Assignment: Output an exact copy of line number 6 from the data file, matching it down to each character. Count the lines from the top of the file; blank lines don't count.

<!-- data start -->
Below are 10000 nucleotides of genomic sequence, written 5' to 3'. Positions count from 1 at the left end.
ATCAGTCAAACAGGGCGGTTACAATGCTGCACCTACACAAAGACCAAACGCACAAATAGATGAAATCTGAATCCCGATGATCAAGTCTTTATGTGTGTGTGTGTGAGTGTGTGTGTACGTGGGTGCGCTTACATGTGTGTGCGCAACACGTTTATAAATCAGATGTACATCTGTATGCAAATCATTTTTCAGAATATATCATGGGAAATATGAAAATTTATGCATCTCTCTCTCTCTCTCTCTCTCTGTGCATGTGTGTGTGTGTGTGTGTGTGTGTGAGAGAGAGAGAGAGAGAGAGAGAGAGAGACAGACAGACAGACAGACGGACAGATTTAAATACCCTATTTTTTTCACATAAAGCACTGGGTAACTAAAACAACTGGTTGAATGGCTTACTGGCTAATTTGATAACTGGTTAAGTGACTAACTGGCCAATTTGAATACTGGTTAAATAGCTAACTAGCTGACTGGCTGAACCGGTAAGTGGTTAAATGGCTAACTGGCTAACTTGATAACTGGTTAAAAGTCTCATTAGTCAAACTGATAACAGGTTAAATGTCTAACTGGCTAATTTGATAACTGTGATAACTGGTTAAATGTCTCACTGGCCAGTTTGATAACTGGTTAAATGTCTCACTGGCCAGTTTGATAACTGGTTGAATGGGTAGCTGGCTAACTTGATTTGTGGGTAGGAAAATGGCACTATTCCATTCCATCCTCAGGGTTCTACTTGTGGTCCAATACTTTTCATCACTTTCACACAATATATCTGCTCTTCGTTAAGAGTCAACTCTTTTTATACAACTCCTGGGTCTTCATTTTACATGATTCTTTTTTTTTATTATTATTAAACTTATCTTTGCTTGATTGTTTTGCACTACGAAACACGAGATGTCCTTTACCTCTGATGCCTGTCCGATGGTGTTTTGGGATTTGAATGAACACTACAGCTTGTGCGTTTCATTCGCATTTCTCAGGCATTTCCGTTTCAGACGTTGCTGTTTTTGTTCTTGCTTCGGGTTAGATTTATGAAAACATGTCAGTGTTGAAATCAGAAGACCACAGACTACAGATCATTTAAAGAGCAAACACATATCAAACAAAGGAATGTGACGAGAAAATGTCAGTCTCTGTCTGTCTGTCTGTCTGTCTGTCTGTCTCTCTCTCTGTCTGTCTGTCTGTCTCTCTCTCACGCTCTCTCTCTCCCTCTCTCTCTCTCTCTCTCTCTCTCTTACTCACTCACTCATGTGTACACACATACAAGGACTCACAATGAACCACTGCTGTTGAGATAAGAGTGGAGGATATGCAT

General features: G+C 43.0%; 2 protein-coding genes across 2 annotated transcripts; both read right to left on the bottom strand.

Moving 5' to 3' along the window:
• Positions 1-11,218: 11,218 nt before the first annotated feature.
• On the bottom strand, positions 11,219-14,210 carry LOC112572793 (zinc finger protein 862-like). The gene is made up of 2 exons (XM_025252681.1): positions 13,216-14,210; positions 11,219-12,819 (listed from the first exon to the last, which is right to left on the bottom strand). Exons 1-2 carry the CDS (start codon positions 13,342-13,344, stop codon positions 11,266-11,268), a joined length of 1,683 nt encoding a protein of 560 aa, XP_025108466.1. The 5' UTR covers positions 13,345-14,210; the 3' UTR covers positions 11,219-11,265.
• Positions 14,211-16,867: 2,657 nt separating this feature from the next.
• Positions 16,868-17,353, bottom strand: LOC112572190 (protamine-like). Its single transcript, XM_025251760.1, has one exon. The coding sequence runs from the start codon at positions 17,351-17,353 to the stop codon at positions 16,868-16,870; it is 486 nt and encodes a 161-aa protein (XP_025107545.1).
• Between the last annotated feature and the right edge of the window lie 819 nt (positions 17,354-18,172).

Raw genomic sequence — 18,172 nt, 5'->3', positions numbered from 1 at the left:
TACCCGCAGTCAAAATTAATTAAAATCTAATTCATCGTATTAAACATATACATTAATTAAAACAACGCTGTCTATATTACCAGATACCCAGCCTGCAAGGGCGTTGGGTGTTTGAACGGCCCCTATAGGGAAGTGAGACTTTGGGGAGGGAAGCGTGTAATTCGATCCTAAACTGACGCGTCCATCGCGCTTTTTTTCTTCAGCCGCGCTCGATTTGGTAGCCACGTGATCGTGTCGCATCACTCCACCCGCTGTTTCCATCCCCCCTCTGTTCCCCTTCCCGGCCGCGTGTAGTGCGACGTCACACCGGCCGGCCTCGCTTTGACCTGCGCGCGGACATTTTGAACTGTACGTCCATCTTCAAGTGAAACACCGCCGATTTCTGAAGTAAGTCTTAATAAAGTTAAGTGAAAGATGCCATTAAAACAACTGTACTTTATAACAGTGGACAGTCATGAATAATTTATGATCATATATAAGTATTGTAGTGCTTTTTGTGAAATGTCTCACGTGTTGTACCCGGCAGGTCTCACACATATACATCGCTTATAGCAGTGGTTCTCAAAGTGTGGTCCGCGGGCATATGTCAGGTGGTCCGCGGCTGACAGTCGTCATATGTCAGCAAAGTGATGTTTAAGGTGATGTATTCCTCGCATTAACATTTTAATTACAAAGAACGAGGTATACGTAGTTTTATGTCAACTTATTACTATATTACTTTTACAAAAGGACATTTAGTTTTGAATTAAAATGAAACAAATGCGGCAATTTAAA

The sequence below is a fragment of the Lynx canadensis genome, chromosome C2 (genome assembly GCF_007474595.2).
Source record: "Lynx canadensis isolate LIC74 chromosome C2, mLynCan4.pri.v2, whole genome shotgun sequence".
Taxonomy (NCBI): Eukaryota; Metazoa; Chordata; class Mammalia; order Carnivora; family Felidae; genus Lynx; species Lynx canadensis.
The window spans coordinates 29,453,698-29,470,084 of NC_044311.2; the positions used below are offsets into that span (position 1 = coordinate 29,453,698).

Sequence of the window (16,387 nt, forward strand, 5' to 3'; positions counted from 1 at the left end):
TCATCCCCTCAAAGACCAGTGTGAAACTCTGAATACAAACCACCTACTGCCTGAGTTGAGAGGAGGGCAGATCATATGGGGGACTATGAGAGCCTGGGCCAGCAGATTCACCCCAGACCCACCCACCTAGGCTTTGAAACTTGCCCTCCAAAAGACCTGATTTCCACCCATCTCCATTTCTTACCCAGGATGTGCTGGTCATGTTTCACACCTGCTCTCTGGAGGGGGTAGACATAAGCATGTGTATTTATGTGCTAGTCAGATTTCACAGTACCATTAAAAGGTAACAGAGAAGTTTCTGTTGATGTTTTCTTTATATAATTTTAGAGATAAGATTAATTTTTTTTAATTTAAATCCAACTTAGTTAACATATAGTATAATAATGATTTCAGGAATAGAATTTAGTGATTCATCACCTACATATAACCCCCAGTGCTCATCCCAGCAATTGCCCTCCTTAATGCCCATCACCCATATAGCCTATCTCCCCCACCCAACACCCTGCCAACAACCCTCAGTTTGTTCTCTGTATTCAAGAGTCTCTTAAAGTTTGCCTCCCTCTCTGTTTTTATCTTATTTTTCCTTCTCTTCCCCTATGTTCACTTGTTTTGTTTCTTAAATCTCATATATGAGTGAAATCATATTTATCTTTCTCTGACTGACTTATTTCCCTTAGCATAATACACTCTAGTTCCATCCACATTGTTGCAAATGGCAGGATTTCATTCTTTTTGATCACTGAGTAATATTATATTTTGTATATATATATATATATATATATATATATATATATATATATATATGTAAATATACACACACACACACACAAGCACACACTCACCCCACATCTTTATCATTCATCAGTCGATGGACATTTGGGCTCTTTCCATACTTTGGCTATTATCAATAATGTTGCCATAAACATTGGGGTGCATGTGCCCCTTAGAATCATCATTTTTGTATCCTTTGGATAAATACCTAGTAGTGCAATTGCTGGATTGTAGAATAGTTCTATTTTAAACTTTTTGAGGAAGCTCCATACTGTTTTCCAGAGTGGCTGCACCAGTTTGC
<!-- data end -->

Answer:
• On the bottom strand, positions 11,219-14,210 carry LOC112572793 (zinc finger protein 862-like). The gene is made up of 2 exons (XM_025252681.1): positions 13,216-14,210; positions 11,219-12,819 (listed from the first exon to the last, which is right to left on the bottom strand). Exons 1-2 carry the CDS (start codon positions 13,342-13,344, stop codon positions 11,266-11,268), a joined length of 1,683 nt encoding a protein of 560 aa, XP_025108466.1. The 5' UTR covers positions 13,345-14,210; the 3' UTR covers positions 11,219-11,265.